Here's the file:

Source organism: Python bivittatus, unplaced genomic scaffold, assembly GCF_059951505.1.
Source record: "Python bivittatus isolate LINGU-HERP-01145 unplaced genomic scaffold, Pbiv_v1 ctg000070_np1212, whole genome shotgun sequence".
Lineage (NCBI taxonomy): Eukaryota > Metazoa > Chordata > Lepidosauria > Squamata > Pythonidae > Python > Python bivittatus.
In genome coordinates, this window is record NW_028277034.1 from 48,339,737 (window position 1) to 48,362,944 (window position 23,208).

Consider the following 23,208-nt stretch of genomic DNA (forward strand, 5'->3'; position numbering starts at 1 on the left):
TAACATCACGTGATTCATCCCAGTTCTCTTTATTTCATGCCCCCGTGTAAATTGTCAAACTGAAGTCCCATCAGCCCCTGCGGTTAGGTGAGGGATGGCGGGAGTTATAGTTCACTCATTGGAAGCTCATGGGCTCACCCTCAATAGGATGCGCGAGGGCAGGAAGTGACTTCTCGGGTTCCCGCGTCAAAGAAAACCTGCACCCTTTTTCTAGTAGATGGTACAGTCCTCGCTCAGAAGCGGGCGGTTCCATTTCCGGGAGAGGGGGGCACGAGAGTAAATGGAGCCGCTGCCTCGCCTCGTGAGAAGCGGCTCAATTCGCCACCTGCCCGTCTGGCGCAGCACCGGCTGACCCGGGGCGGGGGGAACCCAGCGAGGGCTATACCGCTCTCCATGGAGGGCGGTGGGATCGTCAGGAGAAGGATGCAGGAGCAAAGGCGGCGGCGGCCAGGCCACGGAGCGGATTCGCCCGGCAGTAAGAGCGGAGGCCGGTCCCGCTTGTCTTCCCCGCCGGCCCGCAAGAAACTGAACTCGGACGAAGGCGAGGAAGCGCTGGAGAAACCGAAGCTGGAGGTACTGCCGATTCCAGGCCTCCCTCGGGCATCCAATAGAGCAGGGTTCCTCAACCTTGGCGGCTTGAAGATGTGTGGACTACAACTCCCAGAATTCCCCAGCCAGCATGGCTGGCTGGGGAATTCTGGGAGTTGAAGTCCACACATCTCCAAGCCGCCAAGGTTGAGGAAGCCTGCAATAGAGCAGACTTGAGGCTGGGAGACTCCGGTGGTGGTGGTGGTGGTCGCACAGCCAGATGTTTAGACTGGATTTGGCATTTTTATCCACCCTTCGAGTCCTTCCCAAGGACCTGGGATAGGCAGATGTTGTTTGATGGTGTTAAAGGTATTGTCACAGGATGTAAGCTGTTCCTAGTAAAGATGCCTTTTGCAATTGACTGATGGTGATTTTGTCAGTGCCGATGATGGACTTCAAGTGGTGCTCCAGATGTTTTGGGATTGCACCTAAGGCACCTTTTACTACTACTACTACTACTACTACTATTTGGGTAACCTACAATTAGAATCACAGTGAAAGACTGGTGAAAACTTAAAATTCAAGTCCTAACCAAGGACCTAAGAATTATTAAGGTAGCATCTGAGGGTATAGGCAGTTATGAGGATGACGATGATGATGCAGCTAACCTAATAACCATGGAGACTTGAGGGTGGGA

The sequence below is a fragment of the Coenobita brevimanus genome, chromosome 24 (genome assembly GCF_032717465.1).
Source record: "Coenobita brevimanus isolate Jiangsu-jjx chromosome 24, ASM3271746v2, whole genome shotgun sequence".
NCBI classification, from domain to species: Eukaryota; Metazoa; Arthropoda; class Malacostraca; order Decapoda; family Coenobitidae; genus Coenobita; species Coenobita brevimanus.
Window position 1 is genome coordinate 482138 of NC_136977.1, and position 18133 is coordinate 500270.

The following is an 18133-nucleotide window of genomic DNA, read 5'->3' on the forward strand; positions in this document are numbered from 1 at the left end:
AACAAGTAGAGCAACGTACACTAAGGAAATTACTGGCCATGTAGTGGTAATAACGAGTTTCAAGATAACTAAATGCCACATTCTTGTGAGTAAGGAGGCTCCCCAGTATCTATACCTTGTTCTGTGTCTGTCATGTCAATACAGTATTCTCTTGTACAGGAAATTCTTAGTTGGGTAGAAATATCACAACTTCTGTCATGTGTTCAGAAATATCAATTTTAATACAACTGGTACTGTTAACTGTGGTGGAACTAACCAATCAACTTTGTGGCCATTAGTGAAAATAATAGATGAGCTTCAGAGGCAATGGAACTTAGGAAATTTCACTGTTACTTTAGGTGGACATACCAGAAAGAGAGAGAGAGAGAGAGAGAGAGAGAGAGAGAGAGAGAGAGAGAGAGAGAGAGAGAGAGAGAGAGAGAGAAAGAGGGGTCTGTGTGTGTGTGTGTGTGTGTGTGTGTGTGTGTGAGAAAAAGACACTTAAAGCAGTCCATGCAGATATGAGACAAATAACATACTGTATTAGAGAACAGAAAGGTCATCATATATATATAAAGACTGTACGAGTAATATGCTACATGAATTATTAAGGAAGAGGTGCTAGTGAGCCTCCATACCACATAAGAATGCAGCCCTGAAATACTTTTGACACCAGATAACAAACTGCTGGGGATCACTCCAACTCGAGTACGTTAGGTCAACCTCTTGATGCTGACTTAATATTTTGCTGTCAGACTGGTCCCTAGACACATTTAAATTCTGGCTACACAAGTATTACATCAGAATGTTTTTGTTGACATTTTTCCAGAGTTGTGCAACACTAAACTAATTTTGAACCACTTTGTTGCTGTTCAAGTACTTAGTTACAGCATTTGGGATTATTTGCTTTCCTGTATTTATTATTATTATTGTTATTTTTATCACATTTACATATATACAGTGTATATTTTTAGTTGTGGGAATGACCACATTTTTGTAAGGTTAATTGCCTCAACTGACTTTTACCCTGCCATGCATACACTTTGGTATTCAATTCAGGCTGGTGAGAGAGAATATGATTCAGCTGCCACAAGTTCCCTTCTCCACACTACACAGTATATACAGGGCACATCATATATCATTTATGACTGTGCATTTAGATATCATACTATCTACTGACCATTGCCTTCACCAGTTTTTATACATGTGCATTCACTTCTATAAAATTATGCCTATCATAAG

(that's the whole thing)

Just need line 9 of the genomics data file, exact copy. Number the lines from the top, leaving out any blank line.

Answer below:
NCBI classification, from domain to species: Eukaryota; Metazoa; Arthropoda; class Malacostraca; order Decapoda; family Coenobitidae; genus Coenobita; species Coenobita brevimanus.